"There may be some," Luke says. "I don't know how strong with the Force you have to be to have some resistance. If it's only people who could have been Jedi, that can't be a lot, but if it's anyone who's Force-sensitive at all--" He looks at Han, a little amused. "You're not much proof either way."
"I don't need the Force to fly, kid," Han says. He supposes they'll run out of banter again sooner or later, but for now it's keeping them going.
"So where do you want to go?" Leia asks Han. She's not just telling him where they're going, which is a change. He's not sure if something's changed between them or if it's just that she's run out of ideas for once, but either way he figures this isn't the time to do what he'd usually do and pick the thing that would annoy her most.
He knows she's aching to see what's left of Coruscant, but he thinks Coruscant will be a nightmare, with all those people and so much dependent on the power staying on and the transport ships coming in every day. Scavenging in the ruins is not his idea of a life. Anyway, he's not sure even Luke could manage to cleanse the place of all traces of the Empire's pretty little biological weapon.
He's tempted himself to set a course for Kashyyyk, even knowing that there's not much chance any of Chewbacca's close family have survived. The thing that stops him is knowing that what will keep Luke and Leia going after the banter stops working is being needed, and Kashyyyk is one of the places they're needed least.
Wookies pride themselves on keeping traditional skills alive rather than depending on technology, and they've been blockaded for years anyway. The survivors will hunt and find each other in the forest and live without what starships bring until the starships start running again. Wookies are patient people, unlike Leia, who looks like the effort of keeping quiet long enough for him to answer is painful.
"Corellia," he hears himself saying to his own surprise. It's a reasonable enough choice; they grow enough of their own food there to keep from being entirely dependent on the shipping lines, and it's easy enough to get from the cities out into the country. And while it's never been something Han paid much attention to, he's pretty sure there used to be Corellian Jedi, and apparently these things run in families. There should be at least a few survivors.
Han knows all of those are excuses, on some level. He wants to go home. He looks at Leia, waiting for her to tell him why they can't do that.
"All right," she says. "Let's go to Corellia."
When Han takes the controls, Luke settles into the copilot's seat without a word. There ought to be some smart remark Han can make to keep that from hurting so fucking much, but he can't think what that would be.
"Let's just do this," Luke says, and the stars splinter apart as they make the jump to hyperspace.
The spaceport is a mess, with ships abandoned all over the place and the wreckage of a couple of crashes, so Han brings the Falcon down in a field where Luke says he senses people. Han lowers the ramp with his blaster drawn -- he's dealt with panicked mobs before -- but this isn't a mob but a camp. There's a scattering of bright orange emergency tents pitched, and in the distance he can see an airspeeder landing and another taking off.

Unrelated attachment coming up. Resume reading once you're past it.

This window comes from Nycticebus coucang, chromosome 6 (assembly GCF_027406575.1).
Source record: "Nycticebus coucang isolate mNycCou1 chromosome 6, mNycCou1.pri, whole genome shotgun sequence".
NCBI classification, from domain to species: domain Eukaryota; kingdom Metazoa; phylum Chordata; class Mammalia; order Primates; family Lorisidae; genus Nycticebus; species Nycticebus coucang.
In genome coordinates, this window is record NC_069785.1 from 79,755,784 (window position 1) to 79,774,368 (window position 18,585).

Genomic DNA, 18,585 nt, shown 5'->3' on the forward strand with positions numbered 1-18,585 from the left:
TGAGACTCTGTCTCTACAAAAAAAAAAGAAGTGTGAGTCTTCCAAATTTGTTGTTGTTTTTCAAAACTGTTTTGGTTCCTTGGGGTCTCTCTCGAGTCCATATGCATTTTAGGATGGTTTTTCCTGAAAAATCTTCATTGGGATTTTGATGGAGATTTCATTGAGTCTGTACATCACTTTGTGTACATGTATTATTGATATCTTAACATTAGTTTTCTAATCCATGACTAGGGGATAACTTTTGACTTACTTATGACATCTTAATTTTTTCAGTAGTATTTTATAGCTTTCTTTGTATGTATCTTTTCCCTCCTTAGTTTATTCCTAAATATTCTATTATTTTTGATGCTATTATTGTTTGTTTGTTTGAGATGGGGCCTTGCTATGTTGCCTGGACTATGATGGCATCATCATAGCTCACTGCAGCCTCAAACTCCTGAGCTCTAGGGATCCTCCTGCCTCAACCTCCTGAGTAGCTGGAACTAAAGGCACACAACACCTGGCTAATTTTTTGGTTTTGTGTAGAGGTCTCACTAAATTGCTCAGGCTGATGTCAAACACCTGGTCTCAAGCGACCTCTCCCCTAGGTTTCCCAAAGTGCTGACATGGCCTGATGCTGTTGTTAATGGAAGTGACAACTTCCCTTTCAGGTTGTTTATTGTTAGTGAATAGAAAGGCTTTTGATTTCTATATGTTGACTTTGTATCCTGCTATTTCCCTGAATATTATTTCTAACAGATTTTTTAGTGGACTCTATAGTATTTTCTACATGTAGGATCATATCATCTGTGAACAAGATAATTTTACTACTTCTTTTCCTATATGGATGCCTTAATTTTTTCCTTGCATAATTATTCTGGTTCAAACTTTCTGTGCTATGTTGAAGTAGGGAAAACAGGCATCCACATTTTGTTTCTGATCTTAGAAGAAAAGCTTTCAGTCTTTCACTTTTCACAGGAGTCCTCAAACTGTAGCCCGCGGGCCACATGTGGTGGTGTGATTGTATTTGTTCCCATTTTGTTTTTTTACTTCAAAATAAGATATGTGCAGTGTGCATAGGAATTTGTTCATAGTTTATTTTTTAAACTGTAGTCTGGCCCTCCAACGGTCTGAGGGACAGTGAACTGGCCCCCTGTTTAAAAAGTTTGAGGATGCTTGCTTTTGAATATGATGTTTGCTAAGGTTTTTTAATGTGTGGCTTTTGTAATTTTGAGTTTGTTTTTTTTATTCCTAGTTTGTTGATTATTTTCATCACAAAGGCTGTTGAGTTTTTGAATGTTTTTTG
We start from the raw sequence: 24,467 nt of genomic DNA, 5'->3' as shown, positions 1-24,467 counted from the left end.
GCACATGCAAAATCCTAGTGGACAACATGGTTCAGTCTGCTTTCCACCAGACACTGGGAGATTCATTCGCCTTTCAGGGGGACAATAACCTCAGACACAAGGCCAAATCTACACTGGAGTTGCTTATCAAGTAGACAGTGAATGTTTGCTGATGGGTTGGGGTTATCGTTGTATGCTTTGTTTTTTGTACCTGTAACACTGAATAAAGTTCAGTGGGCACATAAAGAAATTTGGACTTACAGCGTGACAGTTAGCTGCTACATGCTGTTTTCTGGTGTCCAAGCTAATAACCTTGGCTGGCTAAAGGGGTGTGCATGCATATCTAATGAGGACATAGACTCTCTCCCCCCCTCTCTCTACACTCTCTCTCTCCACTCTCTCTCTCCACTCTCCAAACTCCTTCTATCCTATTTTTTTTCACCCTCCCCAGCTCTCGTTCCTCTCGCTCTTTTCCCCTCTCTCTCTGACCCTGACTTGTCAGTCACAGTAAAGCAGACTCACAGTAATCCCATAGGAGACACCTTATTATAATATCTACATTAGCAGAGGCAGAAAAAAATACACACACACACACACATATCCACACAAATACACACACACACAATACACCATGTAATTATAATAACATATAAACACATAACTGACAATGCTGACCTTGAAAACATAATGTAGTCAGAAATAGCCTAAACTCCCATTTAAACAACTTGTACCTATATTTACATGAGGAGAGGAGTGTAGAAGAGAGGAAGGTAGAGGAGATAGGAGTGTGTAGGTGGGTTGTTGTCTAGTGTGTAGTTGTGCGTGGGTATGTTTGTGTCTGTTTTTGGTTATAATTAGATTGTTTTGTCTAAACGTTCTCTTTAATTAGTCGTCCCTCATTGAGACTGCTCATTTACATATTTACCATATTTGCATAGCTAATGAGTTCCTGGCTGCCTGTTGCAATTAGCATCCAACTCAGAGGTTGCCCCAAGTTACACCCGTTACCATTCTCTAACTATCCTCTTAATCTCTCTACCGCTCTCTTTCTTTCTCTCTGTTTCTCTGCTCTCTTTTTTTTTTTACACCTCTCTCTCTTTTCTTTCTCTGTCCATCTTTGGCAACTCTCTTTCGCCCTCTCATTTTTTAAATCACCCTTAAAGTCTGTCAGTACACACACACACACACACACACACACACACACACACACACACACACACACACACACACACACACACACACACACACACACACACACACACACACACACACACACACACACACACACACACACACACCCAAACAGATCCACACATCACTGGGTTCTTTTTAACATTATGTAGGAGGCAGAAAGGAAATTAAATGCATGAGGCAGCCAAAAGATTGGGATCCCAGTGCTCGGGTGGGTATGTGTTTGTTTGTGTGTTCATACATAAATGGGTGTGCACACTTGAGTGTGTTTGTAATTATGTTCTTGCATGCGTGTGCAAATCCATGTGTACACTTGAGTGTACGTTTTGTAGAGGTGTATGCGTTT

A tall woman with a blaster rifle levels it at him from the foot of the ramp.
"We're not here to rob you," Han says. "We'll share the supplies we've got."
The woman lowers the blaster rifle a little; Han thinks she's not really used to carrying one. "You're Corellian," she says, and Han knows it's unreasonable to be relieved to hear her familiar accent, but he is anyway.
"You got it," he says. "So don't shoot, okay? We're friends." There's a small crowd gathering, men and women in all different kinds of clothes, a few in coveralls that must have been part of some kind of emergency stores. One woman is carrying a small girl on her hip, and there's a boy of six or seven watching them suspiciously.
"Who are you?" one of the men asks.
Han starts to answer, but then Luke comes down the ramp behind him, robed in black with his lightsaber hanging at his side, and Han decides this is not his moment.
"This is Luke Skywalker," Han says. "He's a Jedi knight," and suddenly no one is paying attention to Han anymore.
Leia comes down to stand next to Han, and Han puts an arm around her waist. People are gathering around Luke, asking him questions Han isn't sure he has any idea how to answer. Everyone seems to want to touch him, and before long Luke has the little girl in his arms and is talking to her mother like she's an old friend.
Leia looks up at Han a little ruefully, although she's smiling. It must be a change for her not to be the one everyone wants to talk to. They will, though. Soon enough she'll be the Republic senator again, and he'll just be the guy with the ship.
The woman with the blaster rifle comes to stand beside them, looking up at the Falcon with interest. "How's her hyperdrive?" she asks. "We've been picking up some transmissions from Duro, but we haven't found any pilots."
"We can make Duro," Han says. It's the first time we has meant something different than it's meant for a long time. Han's isn't sure how he feels about that, and he thinks this is not the time to think about it. He's not sure what happens next, but at least it looks like there's going to be a next. "Hey, kid, you want to be a pilot when you grow up?"
The little boy shrugs and looks at Luke. "I'd rather be a Jedi knight," he says.
"No accounting for taste," Han says, and without looking up at him Luke smiles.